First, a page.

Victims of labor trafficking to speak at Heidelberg


TIFFIN — In 2003, Harold D’Souza relocated his family to the U.S. from their native India in search of the American dream. He had been promised a $75,000 job at a manufacturing company that never materialized.

Over the next 19 months, Harold, his wife, Dancy and their two young sons lived a nightmare. He and Dancy were forced to work 15-hour days at a Cincinnati restaurant for no pay. Indebted to the restaurant owner, they also endured horrible living conditions in their home.

Fortunately, with the help of law enforcement and the support of non-profit and community organizations, the D’Souza family was able to break free, escaping from the restaurant owner and eventually securing the American dream they longed for.

According to the U.S. Department of Health & Human Services, labor trafficking is a fundamental violation of human rights and a modern-day form of slavery. While sex trafficking is prevalent in our area, overall forced labor occurs at about three times as frequently as sex trafficking globally.

The D’Souzas were victims of labor trafficking. On Monday (Jan. 23), they will share their story, “From Modern Day Slavery to the White House,” with the Heidelberg University community as part of

the university’s fourth annual Human Trafficking Awareness Week. Their presentation will take place at 6 p.m. in Wickham Great Hall. The community is invited, free of charge.

Unlike many others, the D’Souzas’ story has a happy ending. Today, Harold De’Souza is successful in his job as a senior supply chain associate at Cincinnati Children’s Hospital Medical Center, where he has worked for six years. He was recently appointed by President Obama to the U.S. Advisory council on Human Trafficking. He participated in a survivor forum sponsored by the U.S. Department of Justice’s Office for Victims of Crime Human Trafficking Survivor Forum and helped formulate the Federal Strategic Action Plan on Services to Victims of Human Trafficking in the United States.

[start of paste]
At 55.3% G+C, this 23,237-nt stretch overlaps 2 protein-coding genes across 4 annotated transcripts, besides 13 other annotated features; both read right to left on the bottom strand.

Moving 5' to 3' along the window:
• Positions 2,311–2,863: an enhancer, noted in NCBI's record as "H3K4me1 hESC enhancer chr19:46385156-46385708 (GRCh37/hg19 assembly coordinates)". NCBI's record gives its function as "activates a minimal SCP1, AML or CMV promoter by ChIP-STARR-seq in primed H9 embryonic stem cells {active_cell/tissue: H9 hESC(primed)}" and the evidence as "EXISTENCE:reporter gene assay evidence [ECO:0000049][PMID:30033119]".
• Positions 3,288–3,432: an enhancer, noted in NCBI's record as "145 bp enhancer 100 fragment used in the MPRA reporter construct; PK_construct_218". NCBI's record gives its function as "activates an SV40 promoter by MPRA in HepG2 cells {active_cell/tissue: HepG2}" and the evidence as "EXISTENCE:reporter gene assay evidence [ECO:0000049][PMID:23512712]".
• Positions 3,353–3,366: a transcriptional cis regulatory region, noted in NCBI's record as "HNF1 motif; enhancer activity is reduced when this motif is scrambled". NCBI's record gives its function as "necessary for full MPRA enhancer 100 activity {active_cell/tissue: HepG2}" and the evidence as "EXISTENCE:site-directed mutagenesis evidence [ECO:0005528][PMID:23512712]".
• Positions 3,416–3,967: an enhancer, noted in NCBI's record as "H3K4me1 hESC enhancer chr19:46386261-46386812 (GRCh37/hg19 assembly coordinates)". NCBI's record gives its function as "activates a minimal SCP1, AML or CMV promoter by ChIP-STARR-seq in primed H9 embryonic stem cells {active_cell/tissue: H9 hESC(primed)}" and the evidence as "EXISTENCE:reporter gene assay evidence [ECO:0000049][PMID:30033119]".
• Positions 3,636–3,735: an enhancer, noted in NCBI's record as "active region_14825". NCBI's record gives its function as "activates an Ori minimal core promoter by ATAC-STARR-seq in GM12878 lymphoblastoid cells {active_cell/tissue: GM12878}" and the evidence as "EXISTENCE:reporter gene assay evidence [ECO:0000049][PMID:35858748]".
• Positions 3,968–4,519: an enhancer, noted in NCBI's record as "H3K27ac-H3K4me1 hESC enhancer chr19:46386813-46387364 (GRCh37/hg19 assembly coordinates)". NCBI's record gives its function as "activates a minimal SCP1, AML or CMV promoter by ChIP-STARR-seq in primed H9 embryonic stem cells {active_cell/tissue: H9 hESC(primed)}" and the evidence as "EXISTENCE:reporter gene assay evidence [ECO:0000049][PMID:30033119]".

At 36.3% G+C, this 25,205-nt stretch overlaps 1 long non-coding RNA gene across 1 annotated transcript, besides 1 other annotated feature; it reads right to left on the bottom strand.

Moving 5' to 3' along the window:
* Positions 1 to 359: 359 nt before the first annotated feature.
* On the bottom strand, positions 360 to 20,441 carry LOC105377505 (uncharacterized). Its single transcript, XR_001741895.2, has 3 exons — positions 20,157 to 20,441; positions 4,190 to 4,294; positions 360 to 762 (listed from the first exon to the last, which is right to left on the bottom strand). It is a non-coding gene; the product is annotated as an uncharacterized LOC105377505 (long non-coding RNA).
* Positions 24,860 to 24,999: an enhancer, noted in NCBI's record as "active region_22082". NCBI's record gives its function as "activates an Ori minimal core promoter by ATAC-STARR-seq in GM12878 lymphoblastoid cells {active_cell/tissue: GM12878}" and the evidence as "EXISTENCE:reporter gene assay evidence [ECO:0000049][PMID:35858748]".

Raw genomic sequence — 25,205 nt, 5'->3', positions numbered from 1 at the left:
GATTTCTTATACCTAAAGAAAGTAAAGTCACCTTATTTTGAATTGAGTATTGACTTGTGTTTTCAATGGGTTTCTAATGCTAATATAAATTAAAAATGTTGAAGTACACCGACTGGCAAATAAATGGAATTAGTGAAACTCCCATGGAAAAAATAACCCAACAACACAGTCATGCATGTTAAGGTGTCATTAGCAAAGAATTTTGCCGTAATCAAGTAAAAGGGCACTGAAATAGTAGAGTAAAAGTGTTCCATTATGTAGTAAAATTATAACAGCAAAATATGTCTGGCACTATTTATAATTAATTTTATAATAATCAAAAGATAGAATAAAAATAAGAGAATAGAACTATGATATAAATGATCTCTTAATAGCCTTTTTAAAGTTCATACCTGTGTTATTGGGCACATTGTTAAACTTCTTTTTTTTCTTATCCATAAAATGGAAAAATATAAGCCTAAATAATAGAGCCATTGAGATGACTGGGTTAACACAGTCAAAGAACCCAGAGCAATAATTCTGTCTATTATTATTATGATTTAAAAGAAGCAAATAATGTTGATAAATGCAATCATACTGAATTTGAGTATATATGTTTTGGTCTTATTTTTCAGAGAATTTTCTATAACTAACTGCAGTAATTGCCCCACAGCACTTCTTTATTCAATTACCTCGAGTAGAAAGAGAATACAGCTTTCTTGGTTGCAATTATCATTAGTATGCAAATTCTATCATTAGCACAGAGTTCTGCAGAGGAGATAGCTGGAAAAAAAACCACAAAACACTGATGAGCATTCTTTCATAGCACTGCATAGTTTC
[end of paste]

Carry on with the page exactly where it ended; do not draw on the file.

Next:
The Heidelberg student organization Berg STOP is coordinating the keynote speaker and a series of events during Human Trafficking Awareness Week. While on campus, D’Souza also will meet with students who plan to study abroad about staying safe while traveling internationally. Students also will hear from an expert on recognizing the signs of human trafficking and participate in a film screening and panel discussion about the topic.

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Keynote is part of annual Human Trafficking Awareness Week

Staff report